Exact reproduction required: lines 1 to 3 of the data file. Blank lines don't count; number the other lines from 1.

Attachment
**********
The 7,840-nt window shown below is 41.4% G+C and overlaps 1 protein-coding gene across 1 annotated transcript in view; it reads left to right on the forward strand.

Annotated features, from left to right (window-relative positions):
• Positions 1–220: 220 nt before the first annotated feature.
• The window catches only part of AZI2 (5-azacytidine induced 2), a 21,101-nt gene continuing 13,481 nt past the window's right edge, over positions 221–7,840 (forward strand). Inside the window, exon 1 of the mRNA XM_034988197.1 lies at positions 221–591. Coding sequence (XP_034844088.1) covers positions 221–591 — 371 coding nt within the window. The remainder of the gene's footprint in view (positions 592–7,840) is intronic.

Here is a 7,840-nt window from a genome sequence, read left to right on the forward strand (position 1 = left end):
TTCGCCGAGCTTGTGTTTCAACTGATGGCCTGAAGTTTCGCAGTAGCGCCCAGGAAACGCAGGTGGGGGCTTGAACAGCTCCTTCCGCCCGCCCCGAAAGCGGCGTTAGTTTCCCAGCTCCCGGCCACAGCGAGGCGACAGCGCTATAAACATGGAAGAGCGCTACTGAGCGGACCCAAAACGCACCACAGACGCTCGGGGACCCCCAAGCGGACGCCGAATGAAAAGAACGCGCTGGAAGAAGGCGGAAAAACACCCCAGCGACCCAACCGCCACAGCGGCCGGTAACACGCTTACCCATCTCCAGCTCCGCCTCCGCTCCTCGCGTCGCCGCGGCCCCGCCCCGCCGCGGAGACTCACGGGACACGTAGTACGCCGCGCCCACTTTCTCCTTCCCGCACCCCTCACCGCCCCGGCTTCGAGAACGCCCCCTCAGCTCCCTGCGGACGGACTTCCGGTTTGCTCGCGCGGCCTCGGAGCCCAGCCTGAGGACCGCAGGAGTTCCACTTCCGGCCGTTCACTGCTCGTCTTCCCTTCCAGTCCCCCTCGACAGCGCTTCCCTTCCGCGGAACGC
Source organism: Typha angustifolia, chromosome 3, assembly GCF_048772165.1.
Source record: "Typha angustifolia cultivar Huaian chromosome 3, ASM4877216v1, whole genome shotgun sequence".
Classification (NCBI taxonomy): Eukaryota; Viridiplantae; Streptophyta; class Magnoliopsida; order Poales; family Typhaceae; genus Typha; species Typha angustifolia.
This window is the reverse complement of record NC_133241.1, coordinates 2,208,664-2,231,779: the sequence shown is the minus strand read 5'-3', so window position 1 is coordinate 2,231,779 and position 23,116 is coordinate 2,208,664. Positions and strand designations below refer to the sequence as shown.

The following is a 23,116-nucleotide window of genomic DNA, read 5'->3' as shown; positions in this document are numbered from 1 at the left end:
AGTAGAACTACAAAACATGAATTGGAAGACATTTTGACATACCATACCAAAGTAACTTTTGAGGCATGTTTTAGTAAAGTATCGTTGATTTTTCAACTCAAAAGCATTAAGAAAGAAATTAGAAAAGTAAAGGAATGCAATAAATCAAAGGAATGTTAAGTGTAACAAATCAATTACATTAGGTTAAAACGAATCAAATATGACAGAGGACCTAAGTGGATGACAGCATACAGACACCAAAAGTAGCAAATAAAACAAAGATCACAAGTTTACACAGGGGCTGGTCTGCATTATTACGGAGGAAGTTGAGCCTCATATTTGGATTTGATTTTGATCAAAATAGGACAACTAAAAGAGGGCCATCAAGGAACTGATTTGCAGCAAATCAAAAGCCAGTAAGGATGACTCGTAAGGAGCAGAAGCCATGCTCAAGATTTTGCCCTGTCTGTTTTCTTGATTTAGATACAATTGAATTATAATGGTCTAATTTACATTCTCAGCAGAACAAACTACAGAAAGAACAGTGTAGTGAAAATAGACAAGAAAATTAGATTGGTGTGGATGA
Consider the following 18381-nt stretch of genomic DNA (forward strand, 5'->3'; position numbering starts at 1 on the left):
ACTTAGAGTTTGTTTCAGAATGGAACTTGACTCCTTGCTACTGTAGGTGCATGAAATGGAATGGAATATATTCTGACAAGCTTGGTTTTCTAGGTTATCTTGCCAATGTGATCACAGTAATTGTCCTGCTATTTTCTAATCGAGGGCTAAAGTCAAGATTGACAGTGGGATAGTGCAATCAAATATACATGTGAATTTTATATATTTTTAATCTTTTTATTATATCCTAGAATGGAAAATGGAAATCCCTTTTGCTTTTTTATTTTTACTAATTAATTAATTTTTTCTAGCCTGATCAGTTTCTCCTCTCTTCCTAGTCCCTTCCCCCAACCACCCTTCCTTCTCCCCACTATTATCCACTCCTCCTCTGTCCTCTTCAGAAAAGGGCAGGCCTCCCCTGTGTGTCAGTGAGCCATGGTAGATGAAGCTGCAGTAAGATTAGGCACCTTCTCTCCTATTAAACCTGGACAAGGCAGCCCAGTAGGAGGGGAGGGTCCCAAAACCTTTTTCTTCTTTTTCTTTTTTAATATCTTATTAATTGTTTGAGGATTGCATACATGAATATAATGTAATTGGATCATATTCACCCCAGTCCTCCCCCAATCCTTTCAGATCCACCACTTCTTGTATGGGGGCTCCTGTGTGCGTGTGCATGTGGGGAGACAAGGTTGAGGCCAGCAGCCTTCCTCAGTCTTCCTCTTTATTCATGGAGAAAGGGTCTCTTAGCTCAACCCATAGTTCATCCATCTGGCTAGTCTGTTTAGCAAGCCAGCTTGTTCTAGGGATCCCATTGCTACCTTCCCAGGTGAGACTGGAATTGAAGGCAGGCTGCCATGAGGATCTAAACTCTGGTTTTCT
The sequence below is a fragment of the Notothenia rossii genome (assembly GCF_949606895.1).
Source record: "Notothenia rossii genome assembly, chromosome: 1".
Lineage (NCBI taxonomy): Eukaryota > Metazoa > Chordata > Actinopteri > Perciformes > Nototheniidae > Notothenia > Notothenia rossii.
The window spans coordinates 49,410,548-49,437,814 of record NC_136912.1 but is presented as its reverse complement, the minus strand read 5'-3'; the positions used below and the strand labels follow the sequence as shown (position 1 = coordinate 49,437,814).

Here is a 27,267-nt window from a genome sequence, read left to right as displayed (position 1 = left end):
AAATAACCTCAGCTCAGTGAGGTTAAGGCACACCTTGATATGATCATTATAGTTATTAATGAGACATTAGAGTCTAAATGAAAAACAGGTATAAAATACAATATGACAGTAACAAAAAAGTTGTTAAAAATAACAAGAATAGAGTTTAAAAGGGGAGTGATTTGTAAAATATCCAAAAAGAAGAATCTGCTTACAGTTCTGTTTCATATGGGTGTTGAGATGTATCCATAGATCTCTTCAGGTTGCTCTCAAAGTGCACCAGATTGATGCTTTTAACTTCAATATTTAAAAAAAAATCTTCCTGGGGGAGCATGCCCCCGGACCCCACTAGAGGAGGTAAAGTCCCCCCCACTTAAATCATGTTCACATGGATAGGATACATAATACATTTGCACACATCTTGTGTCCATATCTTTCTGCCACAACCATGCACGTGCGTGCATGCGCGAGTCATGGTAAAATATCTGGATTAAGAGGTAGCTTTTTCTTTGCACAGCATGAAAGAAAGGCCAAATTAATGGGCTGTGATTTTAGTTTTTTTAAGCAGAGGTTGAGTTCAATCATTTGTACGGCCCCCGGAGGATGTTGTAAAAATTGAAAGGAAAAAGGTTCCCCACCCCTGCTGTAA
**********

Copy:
The 7,840-nt window shown below is 41.4% G+C and overlaps 1 protein-coding gene across 1 annotated transcript in view; it reads left to right on the forward strand.

Annotated features, from left to right (window-relative positions):
• Positions 1–220: 220 nt before the first annotated feature.